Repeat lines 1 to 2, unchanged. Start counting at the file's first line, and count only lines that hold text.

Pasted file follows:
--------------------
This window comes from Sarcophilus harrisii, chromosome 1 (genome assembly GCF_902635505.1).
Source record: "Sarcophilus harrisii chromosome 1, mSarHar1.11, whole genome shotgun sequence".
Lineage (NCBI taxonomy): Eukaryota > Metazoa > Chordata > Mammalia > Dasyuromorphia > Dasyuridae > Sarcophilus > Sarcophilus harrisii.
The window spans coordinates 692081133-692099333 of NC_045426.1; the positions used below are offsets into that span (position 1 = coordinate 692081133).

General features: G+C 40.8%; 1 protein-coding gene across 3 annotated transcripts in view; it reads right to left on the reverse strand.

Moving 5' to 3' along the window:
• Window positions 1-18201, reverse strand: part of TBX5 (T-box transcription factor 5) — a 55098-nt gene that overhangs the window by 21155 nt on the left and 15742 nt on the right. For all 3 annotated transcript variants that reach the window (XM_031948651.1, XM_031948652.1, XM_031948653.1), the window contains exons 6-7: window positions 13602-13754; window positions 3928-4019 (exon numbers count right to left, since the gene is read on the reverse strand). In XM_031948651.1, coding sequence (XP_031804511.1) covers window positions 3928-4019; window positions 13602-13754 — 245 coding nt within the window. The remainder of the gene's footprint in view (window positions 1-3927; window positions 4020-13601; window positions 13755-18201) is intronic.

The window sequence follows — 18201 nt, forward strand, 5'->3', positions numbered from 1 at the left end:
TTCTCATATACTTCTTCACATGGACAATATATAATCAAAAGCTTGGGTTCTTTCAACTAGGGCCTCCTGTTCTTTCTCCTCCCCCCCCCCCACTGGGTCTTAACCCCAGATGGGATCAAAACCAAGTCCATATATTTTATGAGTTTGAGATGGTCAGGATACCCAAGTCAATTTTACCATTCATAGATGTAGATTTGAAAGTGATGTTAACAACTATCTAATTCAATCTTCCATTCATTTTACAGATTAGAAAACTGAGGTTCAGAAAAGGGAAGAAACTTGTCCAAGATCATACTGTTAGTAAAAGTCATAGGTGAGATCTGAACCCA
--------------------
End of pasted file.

This window comes from Sarcophilus harrisii, chromosome 1 (genome assembly GCF_902635505.1).
Source record: "Sarcophilus harrisii chromosome 1, mSarHar1.11, whole genome shotgun sequence".